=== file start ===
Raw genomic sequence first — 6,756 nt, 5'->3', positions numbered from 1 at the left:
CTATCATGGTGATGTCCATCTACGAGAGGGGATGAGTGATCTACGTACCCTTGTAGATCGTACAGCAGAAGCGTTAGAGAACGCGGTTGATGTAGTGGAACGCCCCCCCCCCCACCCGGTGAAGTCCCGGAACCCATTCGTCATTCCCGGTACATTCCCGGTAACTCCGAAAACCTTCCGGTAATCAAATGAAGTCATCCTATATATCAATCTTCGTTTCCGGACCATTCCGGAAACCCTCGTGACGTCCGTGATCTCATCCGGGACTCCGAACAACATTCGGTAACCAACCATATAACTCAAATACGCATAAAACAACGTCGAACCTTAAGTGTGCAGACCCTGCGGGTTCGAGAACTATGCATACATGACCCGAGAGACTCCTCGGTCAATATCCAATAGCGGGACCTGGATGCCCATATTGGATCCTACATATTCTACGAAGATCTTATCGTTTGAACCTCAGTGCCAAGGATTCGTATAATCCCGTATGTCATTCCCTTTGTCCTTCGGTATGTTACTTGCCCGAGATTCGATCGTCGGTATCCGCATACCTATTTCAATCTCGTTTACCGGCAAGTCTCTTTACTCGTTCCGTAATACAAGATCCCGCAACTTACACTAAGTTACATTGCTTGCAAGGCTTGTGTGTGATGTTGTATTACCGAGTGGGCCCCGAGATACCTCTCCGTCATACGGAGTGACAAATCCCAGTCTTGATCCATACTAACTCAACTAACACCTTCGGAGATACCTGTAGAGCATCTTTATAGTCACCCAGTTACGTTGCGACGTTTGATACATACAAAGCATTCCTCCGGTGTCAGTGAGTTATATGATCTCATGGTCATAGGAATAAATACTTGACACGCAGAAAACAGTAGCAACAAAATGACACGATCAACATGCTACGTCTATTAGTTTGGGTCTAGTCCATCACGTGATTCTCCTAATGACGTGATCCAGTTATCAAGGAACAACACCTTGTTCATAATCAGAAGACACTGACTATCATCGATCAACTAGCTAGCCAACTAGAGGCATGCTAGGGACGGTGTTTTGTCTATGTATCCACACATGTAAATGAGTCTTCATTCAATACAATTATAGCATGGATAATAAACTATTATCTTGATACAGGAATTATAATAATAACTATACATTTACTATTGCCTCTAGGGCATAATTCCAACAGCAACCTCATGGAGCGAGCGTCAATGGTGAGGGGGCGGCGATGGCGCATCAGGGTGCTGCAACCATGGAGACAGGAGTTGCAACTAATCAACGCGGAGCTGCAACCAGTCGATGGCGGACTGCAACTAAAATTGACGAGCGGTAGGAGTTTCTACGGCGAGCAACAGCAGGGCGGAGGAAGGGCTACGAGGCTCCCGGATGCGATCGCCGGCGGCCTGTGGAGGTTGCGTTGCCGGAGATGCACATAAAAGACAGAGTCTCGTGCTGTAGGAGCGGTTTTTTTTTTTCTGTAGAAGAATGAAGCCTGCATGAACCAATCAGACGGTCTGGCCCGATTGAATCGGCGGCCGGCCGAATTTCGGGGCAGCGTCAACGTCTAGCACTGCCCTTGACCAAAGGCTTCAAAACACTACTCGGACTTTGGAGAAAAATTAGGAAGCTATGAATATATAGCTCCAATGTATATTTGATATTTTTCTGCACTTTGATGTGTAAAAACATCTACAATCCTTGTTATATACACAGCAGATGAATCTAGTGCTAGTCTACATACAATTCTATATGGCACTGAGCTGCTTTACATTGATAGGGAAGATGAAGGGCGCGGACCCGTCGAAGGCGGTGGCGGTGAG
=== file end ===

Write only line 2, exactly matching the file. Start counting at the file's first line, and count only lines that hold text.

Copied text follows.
CTATCATGGTGATGTCCATCTACGAGAGGGGATGAGTGATCTACGTACCCTTGTAGATCGTACAGCAGAAGCGTTAGAGAACGCGGTTGATGTAGTGGAACGCCCCCCCCCCCACCCGGTGAAGTCCCGGAACCCATTCGTCATTCCCGGTACATTCCCGGTAACTCCGAAAACCTTCCGGTAATCAAATGAAGTCATCCTATATATCAATCTTCGTTTCCGGACCATTCCGGAAACCCTCGTGACGTCCGTGATCTCATCCGGGACTCCGAACAACATTCGGTAACCAACCATATAACTCAAATACGCATAAAACAACGTCGAACCTTAAGTGTGCAGACCCTGCGGGTTCGAGAACTATGCATACATGACCCGAGAGACTCCTCGGTCAATATCCAATAGCGGGACCTGGATGCCCATATTGGATCCTACATATTCTACGAAGATCTTATCGTTTGAACCTCAGTGCCAAGGATTCGTATAATCCCGTATGTCATTCCCTTTGTCCTTCGGTATGTTACTTGCCCGAGATTCGATCGTCGGTATCCGCATACCTATTTCAATCTCGTTTACCGGCAAGTCTCTTTACTCGTTCCGTAATACAAGATCCCGCAACTTACACTAAGTTACATTGCTTGCAAGGCTTGTGTGTGATGTTGTATTACCGAGTGGGCCCCGAGATACCTCTCCGTCATACGGAGTGACAAATCCCAGTCTTGATCCATACTAACTCAACTAACACCTTCGGAGATACCTGTAGAGCATCTTTATAGTCACCCAGTTACGTTGCGACGTTTGATACATACAAAGCATTCCTCCGGTGTCAGTGAGTTATATGATCTCATGGTCATAGGAATAAATACTTGACACGCAGAAAACAGTAGCAACAAAATGACACGATCAACATGCTACGTCTATTAGTTTGGGTCTAGTCCATCACGTGATTCTCCTAATGACGTGATCCAGTTATCAAGGAACAACACCTTGTTCATAATCAGAAGACACTGACTATCATCGATCAACTAGCTAGCCAACTAGAGGCATGCTAGGGACGGTGTTTTGTCTATGTATCCACACATGTAAATGAGTCTTCATTCAATACAATTATAGCATGGATAATAAACTATTATCTTGATACAGGAATTATAATAATAACTATACATTTACTATTGCCTCTAGGGCATAATTCCAACAGCAACCTCATGGAGCGAGCGTCAATGGTGAGGGGGCGGCGATGGCGCATCAGGGTGCTGCAACCATGGAGACAGGAGTTGCAACTAATCAACGCGGAGCTGCAACCAGTCGATGGCGGACTGCAACTAAAATTGACGAGCGGTAGGAGTTTCTACGGCGAGCAACAGCAGGGCGGAGGAAGGGCTACGAGGCTCCCGGATGCGATCGCCGGCGGCCTGTGGAGGTTGCGTTGCCGGAGATGCACATAAAAGACAGAGTCTCGTGCTGTAGGAGCGGTTTTTTTTTTTCTGTAGAAGAATGAAGCCTGCATGAACCAATCAGACGGTCTGGCCCGATTGAATCGGCGGCCGGCCGAATTTCGGGGCAGCGTCAACGTCTAGCACTGCCCTTGACCAAAGGCTTCAAAACACTACTCGGACTTTGGAGAAAAATTAGGAAGCTATGAATATATAGCTCCAATGTATATTTGATATTTTTCTGCACTTTGATGTGTAAAAACATCTACAATCCTTGTTATATACACAGCAGATGAATCTAGTGCTAGTCTACATACAATTCTATATGGCACTGAGCTGCTTTACATTGATAGGGAAGATGAAGGGCGCGGACCCGTCGAAGGCGGTGGCGGTGAG